It's all coming together in a conundrum of fury. The cosmic disposition that there is no greater good, there is no working to help one another in our society. The fairness of it all is that nothing is fair and life doles out harsh realities all the time. Our government, corporate entities and non-profits lie and say they support a healthier society. The responsibility is at the bottom (individual) to make the best choices possible. We each have a personal responsibility to do the right thing.
I can not tell a lie. I have done a lot of wrong in my lifetime. I have made mistakes. I have broken promises to others and myself. I have lied, I have cheated, I have stolen... It's hard to admit your faults. I admit this because I want it off my chest. I have done wrong to those I love the most. Good intentions must be followed up with action to correct the wrongs we've done. I have done that. Despite having expressed remorse before for my actions, I went through it again this week to the two people in my life who have shown me the most love, my parents. They are the ones who have bared the brunt of my horrible faults. Unconditional love is a powerful thing. I think my father shows the most of it. He is a man of God, and he often says the wisest words. My mom judges, but she judges against a list of character traits that she defines as moral and ethical, even when it can sometimes come across as harsh, she holds people to the highest standards. And rightly so.
We should all live up to what we hold in the highest moral regard. Our society doesn't respect or reward doing the right thing. My true intention is to help as many people as possible live up to their greatest potential. But I must start with myself. I must release the grudges in my heart so they don't develop into ailments of the body and mind.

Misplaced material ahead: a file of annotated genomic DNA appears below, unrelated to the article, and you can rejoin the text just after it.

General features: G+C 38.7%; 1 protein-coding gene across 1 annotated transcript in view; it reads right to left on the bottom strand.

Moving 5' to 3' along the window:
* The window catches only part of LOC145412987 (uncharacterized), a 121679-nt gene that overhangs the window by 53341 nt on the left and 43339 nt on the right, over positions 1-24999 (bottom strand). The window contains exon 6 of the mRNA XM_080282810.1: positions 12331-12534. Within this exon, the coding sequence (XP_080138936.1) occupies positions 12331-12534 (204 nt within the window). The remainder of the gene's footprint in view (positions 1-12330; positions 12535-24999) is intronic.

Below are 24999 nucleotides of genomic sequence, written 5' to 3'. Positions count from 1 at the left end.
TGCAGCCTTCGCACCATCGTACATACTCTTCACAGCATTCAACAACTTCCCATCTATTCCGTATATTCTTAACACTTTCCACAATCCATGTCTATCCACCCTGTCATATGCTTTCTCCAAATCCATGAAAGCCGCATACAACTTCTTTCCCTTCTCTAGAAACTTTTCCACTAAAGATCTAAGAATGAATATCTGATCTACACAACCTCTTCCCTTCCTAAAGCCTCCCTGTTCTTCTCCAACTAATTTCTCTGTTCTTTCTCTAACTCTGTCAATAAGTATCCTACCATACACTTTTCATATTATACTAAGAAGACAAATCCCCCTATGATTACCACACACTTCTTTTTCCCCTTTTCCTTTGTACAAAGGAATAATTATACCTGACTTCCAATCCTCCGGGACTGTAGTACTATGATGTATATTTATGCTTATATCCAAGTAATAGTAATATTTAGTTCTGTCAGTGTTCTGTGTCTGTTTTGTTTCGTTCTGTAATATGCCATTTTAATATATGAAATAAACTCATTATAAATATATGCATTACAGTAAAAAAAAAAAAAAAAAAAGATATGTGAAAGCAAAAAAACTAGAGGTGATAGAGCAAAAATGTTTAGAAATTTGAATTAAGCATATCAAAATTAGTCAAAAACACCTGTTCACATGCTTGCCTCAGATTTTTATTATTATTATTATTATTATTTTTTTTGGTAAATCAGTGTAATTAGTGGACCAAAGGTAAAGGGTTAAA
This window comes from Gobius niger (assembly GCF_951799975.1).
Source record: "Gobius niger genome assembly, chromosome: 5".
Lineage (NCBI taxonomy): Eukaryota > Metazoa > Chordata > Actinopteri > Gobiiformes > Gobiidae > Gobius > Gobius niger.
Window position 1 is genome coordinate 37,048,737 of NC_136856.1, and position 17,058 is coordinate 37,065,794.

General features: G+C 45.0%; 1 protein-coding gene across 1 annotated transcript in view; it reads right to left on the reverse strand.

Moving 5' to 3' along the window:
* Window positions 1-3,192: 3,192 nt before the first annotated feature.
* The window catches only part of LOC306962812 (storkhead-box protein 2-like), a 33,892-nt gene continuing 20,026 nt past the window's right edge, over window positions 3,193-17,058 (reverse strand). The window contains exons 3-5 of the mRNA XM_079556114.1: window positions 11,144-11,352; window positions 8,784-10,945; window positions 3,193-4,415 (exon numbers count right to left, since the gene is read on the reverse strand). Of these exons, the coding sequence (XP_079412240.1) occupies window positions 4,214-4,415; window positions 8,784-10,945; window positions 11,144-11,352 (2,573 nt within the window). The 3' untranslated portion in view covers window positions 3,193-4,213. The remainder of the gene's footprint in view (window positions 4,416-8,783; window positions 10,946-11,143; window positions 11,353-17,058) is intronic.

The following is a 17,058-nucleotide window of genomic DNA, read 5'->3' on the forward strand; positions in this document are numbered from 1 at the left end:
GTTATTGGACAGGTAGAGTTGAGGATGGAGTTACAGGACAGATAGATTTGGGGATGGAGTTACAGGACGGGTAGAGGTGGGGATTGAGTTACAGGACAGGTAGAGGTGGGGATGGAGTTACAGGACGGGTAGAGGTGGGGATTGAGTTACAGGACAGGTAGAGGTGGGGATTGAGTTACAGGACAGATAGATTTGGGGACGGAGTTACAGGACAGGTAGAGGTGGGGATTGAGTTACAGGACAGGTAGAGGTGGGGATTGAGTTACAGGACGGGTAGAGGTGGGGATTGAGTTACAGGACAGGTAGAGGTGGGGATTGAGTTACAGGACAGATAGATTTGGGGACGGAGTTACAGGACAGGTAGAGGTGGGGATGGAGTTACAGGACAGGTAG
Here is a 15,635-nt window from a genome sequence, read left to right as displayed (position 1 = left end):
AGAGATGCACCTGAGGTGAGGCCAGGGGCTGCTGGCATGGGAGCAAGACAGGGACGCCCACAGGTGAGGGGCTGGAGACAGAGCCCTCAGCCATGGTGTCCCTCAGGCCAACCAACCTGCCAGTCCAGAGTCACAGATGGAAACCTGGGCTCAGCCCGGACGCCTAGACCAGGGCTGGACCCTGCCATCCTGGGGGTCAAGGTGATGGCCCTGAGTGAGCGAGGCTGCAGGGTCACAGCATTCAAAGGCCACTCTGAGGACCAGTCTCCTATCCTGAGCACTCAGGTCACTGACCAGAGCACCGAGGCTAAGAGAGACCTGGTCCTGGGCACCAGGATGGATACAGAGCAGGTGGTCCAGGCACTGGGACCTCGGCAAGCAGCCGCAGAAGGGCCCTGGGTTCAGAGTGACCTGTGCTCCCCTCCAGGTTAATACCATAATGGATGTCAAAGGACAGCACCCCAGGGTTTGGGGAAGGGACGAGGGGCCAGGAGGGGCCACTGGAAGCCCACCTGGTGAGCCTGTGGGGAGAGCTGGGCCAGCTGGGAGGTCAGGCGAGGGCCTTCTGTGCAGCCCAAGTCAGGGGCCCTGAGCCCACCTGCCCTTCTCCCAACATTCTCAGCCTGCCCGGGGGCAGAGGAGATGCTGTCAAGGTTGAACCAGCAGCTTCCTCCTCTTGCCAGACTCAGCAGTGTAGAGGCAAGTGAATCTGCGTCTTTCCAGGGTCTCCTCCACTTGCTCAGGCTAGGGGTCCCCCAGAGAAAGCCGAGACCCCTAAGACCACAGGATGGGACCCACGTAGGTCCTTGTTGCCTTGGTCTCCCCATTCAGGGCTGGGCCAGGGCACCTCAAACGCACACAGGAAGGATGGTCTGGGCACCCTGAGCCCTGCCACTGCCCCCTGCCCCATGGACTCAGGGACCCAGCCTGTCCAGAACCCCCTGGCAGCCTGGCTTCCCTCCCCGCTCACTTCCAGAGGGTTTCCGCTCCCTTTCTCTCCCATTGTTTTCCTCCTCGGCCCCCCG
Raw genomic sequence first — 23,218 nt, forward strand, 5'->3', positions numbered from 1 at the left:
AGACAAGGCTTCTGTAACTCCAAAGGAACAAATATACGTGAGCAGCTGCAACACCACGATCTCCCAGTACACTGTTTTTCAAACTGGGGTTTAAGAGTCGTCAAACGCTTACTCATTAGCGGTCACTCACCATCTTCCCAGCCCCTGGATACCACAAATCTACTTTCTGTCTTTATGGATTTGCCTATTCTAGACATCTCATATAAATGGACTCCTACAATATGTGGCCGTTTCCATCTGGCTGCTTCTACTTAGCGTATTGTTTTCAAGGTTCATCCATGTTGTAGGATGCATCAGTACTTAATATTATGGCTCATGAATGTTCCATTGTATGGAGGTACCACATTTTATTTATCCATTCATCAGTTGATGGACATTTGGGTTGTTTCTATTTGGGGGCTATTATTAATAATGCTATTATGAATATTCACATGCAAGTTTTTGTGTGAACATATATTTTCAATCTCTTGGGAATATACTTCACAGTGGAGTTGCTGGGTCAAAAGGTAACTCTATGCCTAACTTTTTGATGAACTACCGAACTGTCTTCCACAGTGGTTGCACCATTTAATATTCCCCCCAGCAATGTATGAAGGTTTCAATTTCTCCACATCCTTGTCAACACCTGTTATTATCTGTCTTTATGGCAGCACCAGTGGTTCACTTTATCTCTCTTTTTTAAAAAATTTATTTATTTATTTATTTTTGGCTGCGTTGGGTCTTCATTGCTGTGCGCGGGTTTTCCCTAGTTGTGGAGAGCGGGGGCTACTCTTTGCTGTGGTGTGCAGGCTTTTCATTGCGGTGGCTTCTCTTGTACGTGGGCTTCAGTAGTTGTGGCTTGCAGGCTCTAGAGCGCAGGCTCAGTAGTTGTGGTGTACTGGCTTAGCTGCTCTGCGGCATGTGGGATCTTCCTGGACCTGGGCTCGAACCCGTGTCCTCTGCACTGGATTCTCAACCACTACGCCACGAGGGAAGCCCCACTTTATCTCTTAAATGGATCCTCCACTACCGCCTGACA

As I write this, I am dealing with a conflict. Having standards and expectations from potential employers to act with integrity. I received a job offer a week ago today. That job offer came with full time, salaried and benefited employment. It quickly turned to "part time to start" and then an offer of "hourly, at a significantly reduced rate." While I was ready to concede on full time to part time to start, when the hourly offer rolled in, I had enough. I had to put a stop to it. I have a master's degree and I am less than a year shy of my license (maybe not now, it may take longer to get licensed given the employment ordeal right now.)
Our society has lowered standards, holds less regard for experience and education, has put quality as a lower priority than worth. Overall, I must value myself as a clinician, as a human. So, I turned down a job offer because it became less of an offer and more of an internship. At 6 years out from a graduate degree, I should not be lowering my standards for sub-par circumstances of intention. The energy I would put into my clients is going to be invested in myself right now. I know I have a lot to offer. I know I am capable of creating great things. I have and will